Wednesday, May 03, 2006

On Being a "Bush Apologist": The Case of Immigration

Anyone who publicly supports a Bush Administration policy soon encounters the accusation that he is a “Bush apologist.” The term is an interesting one. It is, of course, dismissive and meant to be. It both downgrades the integrity of the supporter and relieves the accuser of any obligation to consider the facts of a particular debate. But there is more to it than that.

Being an “apologist” really means you are an excuser-- either of a deficient policy, a deficient president, or a deficit administration—most usually all three. In any case, the premise of the accusation is that you, the apologist, are either misguided, at best, or more likely willfully in denial of views that any reasonable person would hold. In short, you are either a fool or a shill.

The world looks more complicated to someone on the relieving end of that accusation. It is a world in which administration decisions reflect mixtures of motives and neither presidents nor policies are perfect. It is a world in which you agree with some presidential policies and not others. And it is a world where you might well find yourself in agreement with some, but not all, elements of the same policy.

Consider the case of immigration. Congress is now in the middle of long delayed and much needed debate about American immigration policy. It is finally doing so because present policy has become intolerable.

The focus of our current debate is illegal immigration. The United States has become the home of somewhere between 8 and 12 million illegal immigrations with more arriving at the rate of over 500, 000 every year. Successive administrations, both Republican and Democrat, have basically ignored the problem, while public dismay at the government’s inability or unwillingness to control our borders has grown and become clearly evident in just about every public opinion poll that asks a question about it.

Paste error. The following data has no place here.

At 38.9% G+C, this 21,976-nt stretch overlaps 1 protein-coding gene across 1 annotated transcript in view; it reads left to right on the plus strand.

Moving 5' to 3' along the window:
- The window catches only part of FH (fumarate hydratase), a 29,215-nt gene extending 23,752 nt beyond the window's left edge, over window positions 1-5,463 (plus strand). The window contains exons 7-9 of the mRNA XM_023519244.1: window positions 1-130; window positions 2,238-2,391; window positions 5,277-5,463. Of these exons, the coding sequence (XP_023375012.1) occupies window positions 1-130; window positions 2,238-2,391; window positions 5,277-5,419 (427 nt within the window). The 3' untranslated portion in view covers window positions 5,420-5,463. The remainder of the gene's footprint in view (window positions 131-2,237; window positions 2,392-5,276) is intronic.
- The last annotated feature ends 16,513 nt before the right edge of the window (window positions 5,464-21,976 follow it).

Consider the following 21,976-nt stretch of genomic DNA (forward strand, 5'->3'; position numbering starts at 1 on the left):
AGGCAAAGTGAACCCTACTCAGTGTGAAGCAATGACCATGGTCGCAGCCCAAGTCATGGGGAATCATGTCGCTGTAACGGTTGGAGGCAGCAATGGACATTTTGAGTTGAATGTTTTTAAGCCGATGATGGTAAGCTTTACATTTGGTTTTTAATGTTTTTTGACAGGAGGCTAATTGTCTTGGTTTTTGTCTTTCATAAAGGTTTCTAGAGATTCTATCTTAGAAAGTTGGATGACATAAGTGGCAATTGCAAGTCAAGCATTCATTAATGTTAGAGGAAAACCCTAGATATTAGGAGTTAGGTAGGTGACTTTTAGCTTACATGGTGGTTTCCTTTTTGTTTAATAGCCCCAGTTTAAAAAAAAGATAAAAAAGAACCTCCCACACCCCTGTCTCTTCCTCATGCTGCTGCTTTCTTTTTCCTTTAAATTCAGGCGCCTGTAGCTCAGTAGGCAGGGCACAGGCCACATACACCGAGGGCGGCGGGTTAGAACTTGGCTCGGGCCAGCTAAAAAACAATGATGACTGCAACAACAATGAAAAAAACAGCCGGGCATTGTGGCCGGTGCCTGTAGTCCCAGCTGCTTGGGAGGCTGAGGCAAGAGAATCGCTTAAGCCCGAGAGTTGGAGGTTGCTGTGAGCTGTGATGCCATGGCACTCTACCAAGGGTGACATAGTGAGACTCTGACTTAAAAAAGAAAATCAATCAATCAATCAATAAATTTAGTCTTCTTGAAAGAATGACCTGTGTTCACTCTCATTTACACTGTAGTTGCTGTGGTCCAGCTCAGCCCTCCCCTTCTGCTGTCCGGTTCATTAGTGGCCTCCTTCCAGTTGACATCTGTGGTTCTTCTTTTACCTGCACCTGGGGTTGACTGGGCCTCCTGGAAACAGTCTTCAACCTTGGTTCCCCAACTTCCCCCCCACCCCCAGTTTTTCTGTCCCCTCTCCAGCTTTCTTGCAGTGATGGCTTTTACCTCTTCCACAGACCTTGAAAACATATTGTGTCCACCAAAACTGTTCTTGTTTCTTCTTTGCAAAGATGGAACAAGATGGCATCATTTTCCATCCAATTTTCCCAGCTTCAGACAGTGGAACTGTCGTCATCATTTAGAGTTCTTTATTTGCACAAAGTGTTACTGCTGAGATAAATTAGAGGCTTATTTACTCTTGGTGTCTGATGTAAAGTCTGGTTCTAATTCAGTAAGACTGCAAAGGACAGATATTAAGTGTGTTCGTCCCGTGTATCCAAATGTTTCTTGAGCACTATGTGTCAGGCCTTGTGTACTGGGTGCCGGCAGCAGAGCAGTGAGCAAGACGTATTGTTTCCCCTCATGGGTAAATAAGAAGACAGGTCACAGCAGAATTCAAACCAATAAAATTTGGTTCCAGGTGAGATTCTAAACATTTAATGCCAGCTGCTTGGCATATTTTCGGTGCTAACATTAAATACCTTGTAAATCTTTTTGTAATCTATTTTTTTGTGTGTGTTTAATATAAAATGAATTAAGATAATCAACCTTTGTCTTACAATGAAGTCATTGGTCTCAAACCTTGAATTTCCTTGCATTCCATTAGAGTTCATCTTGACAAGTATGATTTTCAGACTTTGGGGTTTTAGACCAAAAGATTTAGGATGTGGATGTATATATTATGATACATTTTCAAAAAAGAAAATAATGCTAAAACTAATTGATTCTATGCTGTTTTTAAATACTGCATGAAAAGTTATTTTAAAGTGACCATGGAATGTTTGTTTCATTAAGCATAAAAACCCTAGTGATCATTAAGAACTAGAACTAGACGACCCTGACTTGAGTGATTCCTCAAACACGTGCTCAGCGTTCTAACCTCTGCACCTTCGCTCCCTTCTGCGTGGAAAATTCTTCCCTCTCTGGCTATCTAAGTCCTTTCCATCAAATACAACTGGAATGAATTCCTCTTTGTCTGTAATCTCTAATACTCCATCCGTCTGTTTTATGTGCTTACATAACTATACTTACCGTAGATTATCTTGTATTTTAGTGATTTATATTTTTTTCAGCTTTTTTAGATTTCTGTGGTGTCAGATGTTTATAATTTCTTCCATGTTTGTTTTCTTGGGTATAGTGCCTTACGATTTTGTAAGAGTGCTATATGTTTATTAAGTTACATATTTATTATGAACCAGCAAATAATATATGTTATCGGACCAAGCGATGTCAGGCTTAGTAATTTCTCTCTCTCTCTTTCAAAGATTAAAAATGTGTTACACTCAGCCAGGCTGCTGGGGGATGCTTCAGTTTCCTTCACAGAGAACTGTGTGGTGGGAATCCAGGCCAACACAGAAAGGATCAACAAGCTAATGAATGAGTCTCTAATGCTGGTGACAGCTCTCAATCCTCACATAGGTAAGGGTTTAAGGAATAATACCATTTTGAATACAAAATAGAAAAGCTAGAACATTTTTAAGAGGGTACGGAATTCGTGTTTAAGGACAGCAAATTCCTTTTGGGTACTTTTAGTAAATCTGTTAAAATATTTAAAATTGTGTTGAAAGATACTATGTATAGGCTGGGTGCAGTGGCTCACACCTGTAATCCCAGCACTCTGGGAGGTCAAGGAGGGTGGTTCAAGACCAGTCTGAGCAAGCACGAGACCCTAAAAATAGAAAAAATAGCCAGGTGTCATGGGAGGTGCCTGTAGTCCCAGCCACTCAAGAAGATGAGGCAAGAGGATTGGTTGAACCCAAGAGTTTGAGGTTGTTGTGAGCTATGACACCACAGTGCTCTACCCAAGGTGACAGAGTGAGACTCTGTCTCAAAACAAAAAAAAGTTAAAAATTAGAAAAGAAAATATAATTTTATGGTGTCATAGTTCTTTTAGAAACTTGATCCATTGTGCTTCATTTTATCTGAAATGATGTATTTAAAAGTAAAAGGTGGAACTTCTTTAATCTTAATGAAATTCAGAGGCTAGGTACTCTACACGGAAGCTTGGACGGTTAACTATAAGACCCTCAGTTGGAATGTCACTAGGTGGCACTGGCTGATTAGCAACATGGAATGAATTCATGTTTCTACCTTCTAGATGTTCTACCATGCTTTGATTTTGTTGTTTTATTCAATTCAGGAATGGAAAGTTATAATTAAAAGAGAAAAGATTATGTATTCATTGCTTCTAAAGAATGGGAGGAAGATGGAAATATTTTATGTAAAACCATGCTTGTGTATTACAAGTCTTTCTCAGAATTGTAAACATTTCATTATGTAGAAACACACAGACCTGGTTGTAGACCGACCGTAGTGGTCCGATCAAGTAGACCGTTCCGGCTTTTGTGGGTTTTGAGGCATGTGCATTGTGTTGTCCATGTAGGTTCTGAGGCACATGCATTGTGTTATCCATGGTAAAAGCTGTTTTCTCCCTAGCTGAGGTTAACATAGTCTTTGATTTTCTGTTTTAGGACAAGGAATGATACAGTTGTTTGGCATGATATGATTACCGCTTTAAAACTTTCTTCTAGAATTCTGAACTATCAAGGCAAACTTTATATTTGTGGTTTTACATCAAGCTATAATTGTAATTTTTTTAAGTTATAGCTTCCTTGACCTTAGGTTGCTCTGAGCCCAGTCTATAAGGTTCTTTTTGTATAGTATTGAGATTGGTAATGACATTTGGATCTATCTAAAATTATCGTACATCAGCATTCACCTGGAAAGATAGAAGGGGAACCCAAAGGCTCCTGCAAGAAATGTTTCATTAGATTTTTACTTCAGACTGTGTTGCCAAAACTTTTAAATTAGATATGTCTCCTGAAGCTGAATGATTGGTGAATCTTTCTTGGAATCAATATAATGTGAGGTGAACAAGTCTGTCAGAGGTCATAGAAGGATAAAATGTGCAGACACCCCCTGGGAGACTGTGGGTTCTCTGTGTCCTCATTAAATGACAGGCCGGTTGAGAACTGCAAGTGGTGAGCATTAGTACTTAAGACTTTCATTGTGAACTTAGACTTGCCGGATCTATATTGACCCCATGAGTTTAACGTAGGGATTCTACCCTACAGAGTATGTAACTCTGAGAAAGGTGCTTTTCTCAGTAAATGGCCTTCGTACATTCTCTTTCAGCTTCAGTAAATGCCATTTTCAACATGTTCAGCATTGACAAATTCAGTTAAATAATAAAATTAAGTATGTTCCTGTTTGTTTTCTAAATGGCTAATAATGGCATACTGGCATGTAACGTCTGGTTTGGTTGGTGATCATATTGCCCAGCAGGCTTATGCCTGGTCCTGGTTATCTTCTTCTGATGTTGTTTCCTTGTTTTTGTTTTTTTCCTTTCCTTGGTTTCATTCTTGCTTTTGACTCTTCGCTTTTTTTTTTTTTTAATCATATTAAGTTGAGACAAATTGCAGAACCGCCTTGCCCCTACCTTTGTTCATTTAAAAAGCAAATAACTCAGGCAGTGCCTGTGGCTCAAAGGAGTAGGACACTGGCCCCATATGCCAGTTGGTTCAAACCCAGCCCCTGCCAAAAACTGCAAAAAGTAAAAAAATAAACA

The focus on illegal immigration does not mean that the rest of American immigration policy is either coherent or functional. The hidden core of American immigration policy is how well we integrate immigrants into our national community, and unlike the past when government, business and community groups joined forces to help immigrations become Americans, we now do little or nothing to help facilitate this core civic responsibility. So, the first problem for a “Bush apologist” with interests in the viability of American nation identity is that the current immigration debate almost wholly ignores a question of vital consequence to this country.

Still, illegal immigration is a very serious problem. A country that is targeted by terrorists who would like to destroy it that looses control of its borders is in serious trouble. A country that welcomes people that violate its immigrations laws with numerous incentives (financial, heath and education benefits to name a few), while its president declares at an immigration ceremony that we are nation of laws, sends seriously mixed signals. So what is a “Bush apologist” to do?